Did you know that companies that engage in security awareness training have 70% fewer security incidents? An effective and holistic security awareness training program should cover all of the following topics:

  • Social engineering attacks (phishing, etc)
  • Passwords and authentication
  • Malware
  • Mobile device security
  • Physical security
  • Public Wi-Fi
  • Internet, social media, and email use
  • Remote working
  • Cloud security
  • Removable media
Security awareness training should be mandatory for everyone in your organization, including senior executives and board members.

How Redakt can take your website security to the next level

As we’ve previously mentioned, your CMS plays a central role in the security of your website and critical data. At Redakt, we take your security as seriously as you do because we know that your business’s survival depends on it. Building the most secure CMS in the market was, thus, our number one priority.

Allow us to explain why Redakt’s unrivaled performance takes website security to a whole different level.

First and foremost, Redakt is the first ever enterprise-grade CMS to be fully built on the cutting-edge ASP.NET Core technology. This modern framework not only allows for cross-platform deployments, easier site development and management, and high-performance scalable systems, but it also provides a multitude of security features that enhance your website's security against all of the aforementioned cyber attacks, with no exceptions.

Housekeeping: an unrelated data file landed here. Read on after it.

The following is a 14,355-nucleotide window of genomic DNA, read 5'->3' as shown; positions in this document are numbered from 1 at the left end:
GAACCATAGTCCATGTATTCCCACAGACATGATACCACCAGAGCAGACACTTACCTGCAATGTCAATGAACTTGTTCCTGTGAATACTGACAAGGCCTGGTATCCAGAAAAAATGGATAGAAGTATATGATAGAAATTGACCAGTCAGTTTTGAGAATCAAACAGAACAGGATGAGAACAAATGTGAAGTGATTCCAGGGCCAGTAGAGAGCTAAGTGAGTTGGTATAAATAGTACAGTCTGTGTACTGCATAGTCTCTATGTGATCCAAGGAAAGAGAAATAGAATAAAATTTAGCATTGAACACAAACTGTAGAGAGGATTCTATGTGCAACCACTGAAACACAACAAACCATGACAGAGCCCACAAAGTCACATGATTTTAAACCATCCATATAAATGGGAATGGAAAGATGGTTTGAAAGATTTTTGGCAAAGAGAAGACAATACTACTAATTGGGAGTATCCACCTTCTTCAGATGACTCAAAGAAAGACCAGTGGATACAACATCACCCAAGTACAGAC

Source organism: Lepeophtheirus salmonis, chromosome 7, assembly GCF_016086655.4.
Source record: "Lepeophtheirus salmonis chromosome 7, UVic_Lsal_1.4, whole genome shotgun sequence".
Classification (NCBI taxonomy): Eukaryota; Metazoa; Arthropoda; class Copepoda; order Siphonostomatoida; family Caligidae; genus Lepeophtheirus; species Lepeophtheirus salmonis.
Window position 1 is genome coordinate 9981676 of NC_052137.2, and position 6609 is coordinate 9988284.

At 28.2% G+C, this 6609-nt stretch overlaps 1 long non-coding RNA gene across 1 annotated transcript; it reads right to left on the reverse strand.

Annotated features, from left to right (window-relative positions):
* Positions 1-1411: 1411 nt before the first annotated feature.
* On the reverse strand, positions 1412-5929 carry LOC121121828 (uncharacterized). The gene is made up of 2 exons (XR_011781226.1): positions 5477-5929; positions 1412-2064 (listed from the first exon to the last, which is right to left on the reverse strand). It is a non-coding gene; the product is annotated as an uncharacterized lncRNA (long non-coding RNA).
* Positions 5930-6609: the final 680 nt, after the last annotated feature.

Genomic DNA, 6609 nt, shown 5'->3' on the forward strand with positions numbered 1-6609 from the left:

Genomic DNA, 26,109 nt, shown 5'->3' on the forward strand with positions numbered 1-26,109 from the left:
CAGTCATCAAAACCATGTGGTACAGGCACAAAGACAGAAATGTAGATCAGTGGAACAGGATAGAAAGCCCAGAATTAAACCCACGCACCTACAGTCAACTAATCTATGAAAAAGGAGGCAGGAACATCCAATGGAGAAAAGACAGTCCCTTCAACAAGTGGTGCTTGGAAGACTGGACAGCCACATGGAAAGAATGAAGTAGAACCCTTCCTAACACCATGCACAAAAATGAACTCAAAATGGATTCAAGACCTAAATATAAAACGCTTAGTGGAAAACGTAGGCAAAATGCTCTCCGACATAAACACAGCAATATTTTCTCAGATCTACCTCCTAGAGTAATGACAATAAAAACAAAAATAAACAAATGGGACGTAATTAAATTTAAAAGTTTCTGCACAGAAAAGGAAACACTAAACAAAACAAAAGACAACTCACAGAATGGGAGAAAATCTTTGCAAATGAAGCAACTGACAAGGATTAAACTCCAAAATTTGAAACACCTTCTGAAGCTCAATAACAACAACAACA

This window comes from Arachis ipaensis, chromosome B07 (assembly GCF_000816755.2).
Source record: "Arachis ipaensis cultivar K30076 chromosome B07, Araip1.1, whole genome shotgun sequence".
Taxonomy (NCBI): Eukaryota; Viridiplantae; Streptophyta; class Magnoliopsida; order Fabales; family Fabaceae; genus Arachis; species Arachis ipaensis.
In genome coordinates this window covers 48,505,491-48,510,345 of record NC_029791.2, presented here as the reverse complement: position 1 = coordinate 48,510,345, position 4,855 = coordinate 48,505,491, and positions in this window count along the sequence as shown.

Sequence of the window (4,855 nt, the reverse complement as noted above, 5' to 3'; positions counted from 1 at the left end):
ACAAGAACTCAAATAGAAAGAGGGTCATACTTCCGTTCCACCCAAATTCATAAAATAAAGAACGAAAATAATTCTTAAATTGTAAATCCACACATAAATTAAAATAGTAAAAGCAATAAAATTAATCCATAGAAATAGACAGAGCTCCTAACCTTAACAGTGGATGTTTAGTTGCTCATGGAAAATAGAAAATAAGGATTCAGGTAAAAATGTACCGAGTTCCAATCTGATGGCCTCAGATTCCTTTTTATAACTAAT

With Redakt, you don’t have to worry about common security issues like SQL injections because we simply don’t use SQL databases. Instead, Redakt offers more modern and secure alternatives that you can choose from, including:

  • Fast databases that can be run on-premises or hosted like MongoDB and RavenDB.
  • Highly scalable cloud databases like DynamoDB and CosmosDB.
  • A local file database for smaller projects like LiteDB.
For maximized security, Redakt allows you to put your CMS back-end behind a firewall, separate from the publication front-end. This ensures the back-end is secure and never reachable via the public internet. What’s more, Redakt also performs regular patches, upgrades, and audits of software implementations and employs the latest security best practices to protect your business against evolving cyber threats. 

Redakt is more than just a modern content management system, its hybrid architecture offers greater security and scalability compared to a traditional or even purely headless CMS. To facilitate your daily business operations, the .NET 6.0+ framework that Redakt is built on also allows for secure and easy integration with both existing and emerging technologies like the latest tools and libraries.

Don’t take our word for it. Schedule a product demonstration to see how Redakt is committed to keeping your website secure and empowering your business to reach its full potential.

Final thoughts

As cybercrime becomes more sophisticated, your business’s reputation, website authority, and online visibility are at risk all the time. By adopting a holistic strategy that involves applying security best practices and implementing the most secure technology, your business can stay one step ahead in today’s uncertain and ever-changing economy.